UNITED NATIONS (Nov. 25)
The 34th session of the General Assembly will open “Palestine Week” tomorrow with a debate on the Palestinian question, the screening of the UN produced film “Palestinians do Have Rights,” and an exhibition at the UN building devoted to the “plight” of the Palestinians – sponsored by the UN but actually designed and organized by the Palestine Liberation Organization.
The Palestine Week will culminate Nov. 29 with the UN-declared “Palestine, Day,” the date when the General Assembly recommended the partition of Palestine in 1947.
Yehuda Blum, Israel’s Ambassador to the UN, commented on the irony of the situation when he noted that while in the sessions of the General Assembly last year and in 1977 the Arabs and their allies concentrated their attacks on the Egyptian-Israeli peace process in a clear effort to sabotage the peace agreement, the impression this year is that even the Arabs are accepting the peace between Egypt and Israel as a “fait accompli.”
ARABS TRYING NEW APPROACH
Speaking with Israeli reporters last Friday, Blum also said that the Arabs this year are trying a new approach in the Assembly, namely, refraining from making long virulent anti-Israel speeches which have become an Arab trademark at the UN – although they continue to press for harsh anti-Israel resolutions.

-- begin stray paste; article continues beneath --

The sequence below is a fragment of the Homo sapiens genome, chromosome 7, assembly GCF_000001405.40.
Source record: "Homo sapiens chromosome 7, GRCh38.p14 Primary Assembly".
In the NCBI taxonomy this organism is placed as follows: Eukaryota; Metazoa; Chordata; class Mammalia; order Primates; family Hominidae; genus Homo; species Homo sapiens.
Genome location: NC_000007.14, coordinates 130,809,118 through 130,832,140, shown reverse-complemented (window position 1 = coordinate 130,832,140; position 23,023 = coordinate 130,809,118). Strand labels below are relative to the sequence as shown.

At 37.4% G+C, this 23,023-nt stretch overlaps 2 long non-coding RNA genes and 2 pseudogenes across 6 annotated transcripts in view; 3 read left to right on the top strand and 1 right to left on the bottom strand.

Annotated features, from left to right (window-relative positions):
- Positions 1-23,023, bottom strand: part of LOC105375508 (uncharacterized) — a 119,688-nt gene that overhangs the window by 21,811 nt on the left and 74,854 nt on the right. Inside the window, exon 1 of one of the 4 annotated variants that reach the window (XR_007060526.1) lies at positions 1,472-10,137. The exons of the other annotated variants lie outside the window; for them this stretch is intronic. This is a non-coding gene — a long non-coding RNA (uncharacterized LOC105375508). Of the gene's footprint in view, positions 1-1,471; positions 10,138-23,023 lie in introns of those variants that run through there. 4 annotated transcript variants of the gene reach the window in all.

Accordingly, Blum observed, the debate on the Palestinian question will produce another resolution calling on Israel to cease its occupation of the administered territories and to restore Palestinian rights, including their right to return to their homes and to establish an Independent Palestinian state.
The Israeli envoy said he would participate in the debate on the Palestinian question and that he is scheduled to address the General Assembly Tuesday. He said Israel will argue that the Palestinian Arabs already have their own state, Jordan, and that the Palestinian Arabs are Jordanian citizens.
UN REJECTS ISRAEL FILM
Blum also disclosed that Israel. to counter the UN-produced film on the Palestinians, has obtained its own film, “The PLO,” produced by a Swiss company but that the UN turned down Israel’s request to screen it at the UN. Blum said Israel was told that the Hammarskjold Auditorium, where films are shown, screens only “cultural films” and not political ones. “We asked for another facility in the UN building to screen the film, and they are checking it, but I doubt our request will be granted,” Blum said. The Middle East issue will be on the agenda of the Assembly for another week, when the Palestinian debate is over, with the start of a Mideast debate Dec. 3 to discuss the Arab-Israel conflict in its entirety.
Observers and diplomats here said they believe that the crisis in Iran and the dramatic news it produces daily will obscure the anti-Israel drive in the current Assembly session. One diplomat noted the PLO leader Yasir Arafat, who was said to plan a visit to the UN to attend the debate on the Palestinians, decided not to attend because, among other reasons, of the situation in Iran.